There are numerous CNLSA photographic reports, found in a sub-series attached to the main CN photograph collection. Additional records can be found here, in a new sub-series attached to the Department of Colonization and Agriculture series that document the settlement of immigrant families, particularly in Western Canada in the 1920s and 1930s. Many reports provide lists with interesting information, such as the following List of Immigrants Settled in Western Canada in 1934-35.

Typed list indicating the names, origins and location of settlement for some families directed by the Western offices.

List from report entitled Brief notes on the settlement of some of the families directed by the Western offices during the years 1934 and 1935, (e011000601)

Many European immigrants heading for farms in Western Canada stopped at the Winnipeg immigration sheds attached to the CN railway station, as seen in the photograph below.

Black and white photograph of a group of immigrants who had arrived at Winnipeg, Manitoba.

Immigrants from Central Europe arriving in Winnipeg, Manitoba. 1920s (c036148)

The CNLSA reports are invaluable resources for researchers who would wish to find out more about their ancestors and about farm settlement patterns. Since the censuses for the 1930s have not yet been released, the information provided in the CNSLA reports will be, for some years to come, the only information available as to where the immigrants came from and where they settled. Here are a few examples:

Page from an album with two black and white photographs; one of a family standing in front of a house surrounded by farmland, and the other a close-up of the same scene. Page also includes typed information about the family’s identity and their immigration details.

The Kretchnear family and farm. A German settlement. (e011000044)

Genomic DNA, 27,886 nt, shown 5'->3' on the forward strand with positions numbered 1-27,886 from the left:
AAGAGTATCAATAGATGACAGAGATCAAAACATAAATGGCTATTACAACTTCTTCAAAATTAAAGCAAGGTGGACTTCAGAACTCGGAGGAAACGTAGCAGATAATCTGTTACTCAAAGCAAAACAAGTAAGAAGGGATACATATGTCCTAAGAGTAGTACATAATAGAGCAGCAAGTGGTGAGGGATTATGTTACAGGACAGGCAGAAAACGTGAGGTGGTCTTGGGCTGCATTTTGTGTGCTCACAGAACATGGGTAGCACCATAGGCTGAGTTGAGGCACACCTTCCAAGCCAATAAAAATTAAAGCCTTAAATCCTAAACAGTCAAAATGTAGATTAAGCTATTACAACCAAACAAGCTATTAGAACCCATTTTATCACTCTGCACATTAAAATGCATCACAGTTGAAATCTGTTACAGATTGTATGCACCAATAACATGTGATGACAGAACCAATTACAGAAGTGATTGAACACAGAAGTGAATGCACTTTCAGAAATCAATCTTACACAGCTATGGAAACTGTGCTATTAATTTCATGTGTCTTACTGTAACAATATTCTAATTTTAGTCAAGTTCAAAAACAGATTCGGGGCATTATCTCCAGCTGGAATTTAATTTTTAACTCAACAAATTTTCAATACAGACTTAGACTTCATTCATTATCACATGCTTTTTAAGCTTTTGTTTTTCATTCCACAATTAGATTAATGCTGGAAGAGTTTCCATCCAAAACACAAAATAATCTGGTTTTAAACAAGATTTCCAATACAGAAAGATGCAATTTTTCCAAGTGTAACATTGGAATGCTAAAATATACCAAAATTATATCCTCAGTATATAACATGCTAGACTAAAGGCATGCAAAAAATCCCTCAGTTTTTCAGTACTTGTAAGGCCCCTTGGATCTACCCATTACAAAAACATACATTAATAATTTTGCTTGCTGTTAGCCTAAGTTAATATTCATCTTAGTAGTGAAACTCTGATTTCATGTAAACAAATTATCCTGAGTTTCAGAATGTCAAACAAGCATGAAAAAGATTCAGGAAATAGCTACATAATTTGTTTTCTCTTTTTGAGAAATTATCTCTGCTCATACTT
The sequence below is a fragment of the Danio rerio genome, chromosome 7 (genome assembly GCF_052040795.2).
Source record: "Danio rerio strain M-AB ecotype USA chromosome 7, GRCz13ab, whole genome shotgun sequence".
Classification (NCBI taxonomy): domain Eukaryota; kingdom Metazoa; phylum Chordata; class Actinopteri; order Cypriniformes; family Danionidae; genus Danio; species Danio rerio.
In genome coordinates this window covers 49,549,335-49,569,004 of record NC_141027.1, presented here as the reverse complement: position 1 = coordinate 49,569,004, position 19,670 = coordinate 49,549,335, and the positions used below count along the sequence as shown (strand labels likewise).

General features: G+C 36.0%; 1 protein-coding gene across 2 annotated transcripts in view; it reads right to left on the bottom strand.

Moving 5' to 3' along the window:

Page from an album with two black and white photographs; one showing a family standing in front of a house and the other showing a team of horses pulling a plough. Photos are captioned with typed text.

German Romanian Settlement, the Mehle Family, 1928. (e011000523)

Page from an album with two black and white photographs; one showing a family standing in front of a house and the other showing a view of farmland. The photos are captioned with typed text.

Swiss Settlement, The Buff family in British Columbia, 1937 (e011000585)

Page from an album with two black and white photographs. One showing a team of horses pulling a plough, and the other shows a man standing with his team of horses. The photos are captioned with typed text.

Yugosalvian Setttlement, The Silobodec family in Saskatchewan, 1937 (e011000581)

Many of these photographic reports were recently digitized. There are plans in the coming years for a crowdsourcing project with LAC’s Co-Lab. As you can see, the CNLSA archival records are a treasure trove of information, particularly for Western Canadian farm settlement, and we are now only just starting to get a handle on what kind of information is available. Stay tuned for further updates.


Andrew Elliott is an archivist with the Archives Branch at Library and Archives Canada.

Department of Indian Affairs and Northern Development records: Estate files

By Rebecca Murray

When researching First Nations genealogy, estate files can be a valuable source of information. Estate files are held at Library and Archives Canada (LAC) in the Department of Indian Affairs and Northern Development (DIAND) fonds, known as RG10.

What are estate files?

The Department, now known as Crown-Indigenous Relations and Northern Affairs Canada and Indigenous Services Canada, continues to administer “the estates of deceased Indians” as per the Indian Act. The contents of estate files vary. These forms record vital information on the deceased, summaries of land and personal assets, summaries of debts, and vital information on heirs and next of kin.

The types of information found in these files can be very useful when conducting genealogical research. Before you begin researching, record the information you already have in a pedigree or family chart, both of which are available on our website. You can use any information you find in the estate files to fill in the blanks.

How do I identify estate files held at LAC?

The file title by the name of the deceased individual identifies estate titles held at LAC. Below are a few examples of complete references to estate files in our holdings:

RG10, 1996-97/816, box 91, file “Estate of Clifford Leonard – Kamloops,” 1928–1948.

RG10, volume 11266, file 37-2-8, “ESTATE NELSON, JOB,” 1928–1929.

2017-00390-5, box 4, file 411/37-2-179-48, part 1, “Estates – P. Meneweking – Spanish River,” 1946–1967.

These examples show the different title formats used by estate files. Researchers can search by family name, with or without the given name (first name). Sometimes the band name is included.

The department formerly known as DIAND has used various file classification systems throughout its history. The following file numbers indicate that a file is classified as an estate file: